A Terminator-style contact-lens display

November 23, 2011

Single-pixel wireless contact lens display (credit: University of Washington/Journal of Micromechanics and Microengineering)

Bringing us a step closer to a Terminator-style augmented-reality display, University of Washington engineers have constructed an experimental contact lens with a single-pixel embedded light-emitting diode (LED) and tested it in a rabbit.

The LED lights up when it receives energy from a remote radio frequency transmission, picked up by an antenna around the edge and collected via a silicon power harvesting and radio integrated circuit.

But the ultimate future concept would be to display multipixel data — from a cell phone, for example, no eyeglasses required. Here’s how the engineers say it will work:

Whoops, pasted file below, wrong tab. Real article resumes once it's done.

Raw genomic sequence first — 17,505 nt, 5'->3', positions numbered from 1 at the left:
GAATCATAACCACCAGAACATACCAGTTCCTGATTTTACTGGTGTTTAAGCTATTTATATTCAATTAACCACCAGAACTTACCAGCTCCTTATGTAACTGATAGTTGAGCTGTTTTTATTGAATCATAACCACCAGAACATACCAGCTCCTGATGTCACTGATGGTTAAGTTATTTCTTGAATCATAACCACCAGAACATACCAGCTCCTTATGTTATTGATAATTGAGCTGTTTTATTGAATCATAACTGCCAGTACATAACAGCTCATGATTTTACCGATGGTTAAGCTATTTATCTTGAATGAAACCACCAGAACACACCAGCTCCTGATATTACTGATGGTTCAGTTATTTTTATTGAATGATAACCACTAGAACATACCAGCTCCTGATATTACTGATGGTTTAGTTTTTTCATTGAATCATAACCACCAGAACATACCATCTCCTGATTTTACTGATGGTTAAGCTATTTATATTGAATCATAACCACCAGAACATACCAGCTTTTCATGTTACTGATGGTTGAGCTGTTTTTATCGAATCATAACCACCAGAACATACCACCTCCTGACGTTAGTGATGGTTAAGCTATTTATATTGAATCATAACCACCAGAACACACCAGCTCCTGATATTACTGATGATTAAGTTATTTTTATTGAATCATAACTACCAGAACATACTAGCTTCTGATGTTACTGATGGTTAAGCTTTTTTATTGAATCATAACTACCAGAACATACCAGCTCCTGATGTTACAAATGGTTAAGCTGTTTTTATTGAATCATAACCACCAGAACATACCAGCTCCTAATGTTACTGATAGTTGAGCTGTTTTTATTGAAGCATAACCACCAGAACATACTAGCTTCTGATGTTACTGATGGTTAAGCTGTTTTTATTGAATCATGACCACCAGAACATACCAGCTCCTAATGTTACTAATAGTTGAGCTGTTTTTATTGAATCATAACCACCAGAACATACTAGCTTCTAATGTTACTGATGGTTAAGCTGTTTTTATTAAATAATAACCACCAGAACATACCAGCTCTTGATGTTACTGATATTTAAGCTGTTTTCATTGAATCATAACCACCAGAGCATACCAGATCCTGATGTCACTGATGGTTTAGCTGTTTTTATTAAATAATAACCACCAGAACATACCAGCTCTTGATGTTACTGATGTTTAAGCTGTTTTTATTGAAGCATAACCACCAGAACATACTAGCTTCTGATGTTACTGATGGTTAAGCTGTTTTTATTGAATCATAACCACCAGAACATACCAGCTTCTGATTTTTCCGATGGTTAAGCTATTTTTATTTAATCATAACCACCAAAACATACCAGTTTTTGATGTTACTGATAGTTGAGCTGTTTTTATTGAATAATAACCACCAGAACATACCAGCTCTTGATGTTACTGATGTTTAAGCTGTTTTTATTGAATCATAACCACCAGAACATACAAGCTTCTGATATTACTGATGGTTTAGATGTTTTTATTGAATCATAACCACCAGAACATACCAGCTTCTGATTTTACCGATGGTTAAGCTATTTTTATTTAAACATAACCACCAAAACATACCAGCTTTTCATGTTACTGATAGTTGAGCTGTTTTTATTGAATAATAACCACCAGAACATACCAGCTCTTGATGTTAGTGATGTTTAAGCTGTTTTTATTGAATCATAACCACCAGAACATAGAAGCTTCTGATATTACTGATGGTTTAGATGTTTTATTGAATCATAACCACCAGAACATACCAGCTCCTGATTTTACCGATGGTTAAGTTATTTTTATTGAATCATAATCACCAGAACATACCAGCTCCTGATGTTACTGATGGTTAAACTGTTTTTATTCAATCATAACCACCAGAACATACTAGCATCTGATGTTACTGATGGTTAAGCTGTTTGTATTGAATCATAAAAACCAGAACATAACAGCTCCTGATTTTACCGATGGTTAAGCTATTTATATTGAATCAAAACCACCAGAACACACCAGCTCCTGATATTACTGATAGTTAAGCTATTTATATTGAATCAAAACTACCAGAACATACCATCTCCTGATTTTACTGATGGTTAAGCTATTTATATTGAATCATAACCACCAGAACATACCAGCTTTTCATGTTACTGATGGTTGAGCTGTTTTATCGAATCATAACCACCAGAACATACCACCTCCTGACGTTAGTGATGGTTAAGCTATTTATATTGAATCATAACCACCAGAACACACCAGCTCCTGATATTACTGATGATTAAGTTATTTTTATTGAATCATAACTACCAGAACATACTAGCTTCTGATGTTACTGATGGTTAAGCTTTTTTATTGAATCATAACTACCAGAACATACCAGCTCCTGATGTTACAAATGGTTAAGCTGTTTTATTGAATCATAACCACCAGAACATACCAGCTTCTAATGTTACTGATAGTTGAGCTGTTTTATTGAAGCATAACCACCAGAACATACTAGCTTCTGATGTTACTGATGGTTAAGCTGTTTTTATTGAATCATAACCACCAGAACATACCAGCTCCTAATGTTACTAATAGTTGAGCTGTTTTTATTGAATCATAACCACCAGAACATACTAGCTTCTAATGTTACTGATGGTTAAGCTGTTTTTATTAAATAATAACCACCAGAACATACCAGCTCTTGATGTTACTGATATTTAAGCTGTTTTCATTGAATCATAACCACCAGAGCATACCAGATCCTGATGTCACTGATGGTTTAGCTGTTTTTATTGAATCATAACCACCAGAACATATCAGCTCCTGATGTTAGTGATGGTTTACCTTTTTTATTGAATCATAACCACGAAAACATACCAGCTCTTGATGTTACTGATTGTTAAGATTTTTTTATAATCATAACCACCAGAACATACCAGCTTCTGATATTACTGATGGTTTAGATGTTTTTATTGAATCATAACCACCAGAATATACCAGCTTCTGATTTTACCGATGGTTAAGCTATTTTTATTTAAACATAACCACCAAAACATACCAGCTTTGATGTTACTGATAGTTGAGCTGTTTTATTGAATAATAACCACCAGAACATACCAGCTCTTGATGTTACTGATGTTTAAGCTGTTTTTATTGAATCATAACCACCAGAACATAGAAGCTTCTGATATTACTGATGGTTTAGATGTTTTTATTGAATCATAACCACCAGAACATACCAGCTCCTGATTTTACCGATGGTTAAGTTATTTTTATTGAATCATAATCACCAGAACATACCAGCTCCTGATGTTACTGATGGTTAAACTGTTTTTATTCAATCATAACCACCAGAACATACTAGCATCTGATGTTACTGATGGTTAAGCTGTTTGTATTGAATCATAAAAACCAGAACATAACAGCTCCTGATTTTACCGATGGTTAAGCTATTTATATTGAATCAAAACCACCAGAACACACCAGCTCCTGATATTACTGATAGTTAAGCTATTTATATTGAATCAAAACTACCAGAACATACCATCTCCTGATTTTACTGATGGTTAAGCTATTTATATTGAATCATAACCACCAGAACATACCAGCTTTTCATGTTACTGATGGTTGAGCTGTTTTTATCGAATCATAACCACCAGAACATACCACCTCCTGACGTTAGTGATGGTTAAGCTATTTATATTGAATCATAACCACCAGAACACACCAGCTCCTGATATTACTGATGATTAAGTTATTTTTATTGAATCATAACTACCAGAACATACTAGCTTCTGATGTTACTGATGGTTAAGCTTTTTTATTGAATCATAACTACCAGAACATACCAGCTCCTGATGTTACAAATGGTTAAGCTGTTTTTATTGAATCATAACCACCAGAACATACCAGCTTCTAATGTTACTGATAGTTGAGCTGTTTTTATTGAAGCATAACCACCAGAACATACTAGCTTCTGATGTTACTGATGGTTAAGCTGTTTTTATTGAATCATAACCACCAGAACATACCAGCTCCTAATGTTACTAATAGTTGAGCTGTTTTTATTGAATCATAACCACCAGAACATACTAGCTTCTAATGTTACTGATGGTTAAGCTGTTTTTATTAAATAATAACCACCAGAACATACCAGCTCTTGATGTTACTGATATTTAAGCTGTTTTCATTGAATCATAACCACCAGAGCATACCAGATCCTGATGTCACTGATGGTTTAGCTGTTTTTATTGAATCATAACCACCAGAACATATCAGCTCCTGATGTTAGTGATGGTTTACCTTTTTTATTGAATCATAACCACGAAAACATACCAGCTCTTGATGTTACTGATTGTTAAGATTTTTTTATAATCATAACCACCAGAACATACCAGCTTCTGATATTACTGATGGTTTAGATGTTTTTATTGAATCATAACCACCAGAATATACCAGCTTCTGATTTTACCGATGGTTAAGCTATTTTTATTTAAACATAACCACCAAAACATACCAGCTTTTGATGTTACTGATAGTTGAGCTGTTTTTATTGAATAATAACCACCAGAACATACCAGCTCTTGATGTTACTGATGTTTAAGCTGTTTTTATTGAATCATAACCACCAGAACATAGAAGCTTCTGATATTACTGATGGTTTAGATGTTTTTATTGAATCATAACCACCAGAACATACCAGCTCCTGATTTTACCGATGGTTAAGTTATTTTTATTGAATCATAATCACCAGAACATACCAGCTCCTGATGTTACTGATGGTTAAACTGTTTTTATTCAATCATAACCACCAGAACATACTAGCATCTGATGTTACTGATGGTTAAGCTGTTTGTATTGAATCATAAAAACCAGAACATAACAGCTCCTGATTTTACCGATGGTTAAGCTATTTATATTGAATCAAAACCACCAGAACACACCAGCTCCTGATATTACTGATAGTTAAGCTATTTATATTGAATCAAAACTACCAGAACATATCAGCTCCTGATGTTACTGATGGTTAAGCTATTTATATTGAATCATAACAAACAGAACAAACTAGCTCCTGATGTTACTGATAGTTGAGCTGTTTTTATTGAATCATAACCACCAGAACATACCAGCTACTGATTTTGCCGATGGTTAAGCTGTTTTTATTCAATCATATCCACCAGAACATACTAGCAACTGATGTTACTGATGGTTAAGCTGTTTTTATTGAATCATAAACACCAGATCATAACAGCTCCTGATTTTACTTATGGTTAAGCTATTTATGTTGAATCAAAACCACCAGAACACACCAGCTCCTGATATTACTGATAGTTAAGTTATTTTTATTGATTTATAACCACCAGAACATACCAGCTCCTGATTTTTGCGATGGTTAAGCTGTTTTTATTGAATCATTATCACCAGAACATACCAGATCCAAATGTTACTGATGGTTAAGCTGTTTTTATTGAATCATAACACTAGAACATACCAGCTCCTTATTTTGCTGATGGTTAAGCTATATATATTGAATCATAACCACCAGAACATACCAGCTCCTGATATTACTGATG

Future concept for contact-lens information display (Credit: University of Washington/Journal of Micromechanics and Microengineering)

A light emitting diode (LED) chip (1) with 100 pixels projects virtual images (6, b). Power-harvesting/control circuitry (2) uses wireless power from an external source, picked up by an antenna (3), an connects (4) to the LED. Emitted light is reimaged using planar Fresnel lenses (c).

“In the future, contact lens systems may receive data from external platforms (e.g., mobile phones) and provide
real-time notification of important events,” the engineers say. “As contact lens-based biosensors advance, they may alert the wearer of physiological anomalies, such as irregular glucose or lactate levels. With more colors and increased resolution, contact lenses may display text, be used with gaming devices, or offer cues from navigation systems.

“Although high resolution, full-color, stand-alone contact lens displays might be many years away, the technological demonstrations to date depict a clear path containing a number of useful intermediate devices that can be feasibly produced in the near to medium future.”

Ref.: A R Lingley et al., A single-pixel wireless contact lens display, Journal of Micromechanics and Microengineering, 2011 [doi:10.1088/0960-1317/21/12/125014] (free access until Dec. 21)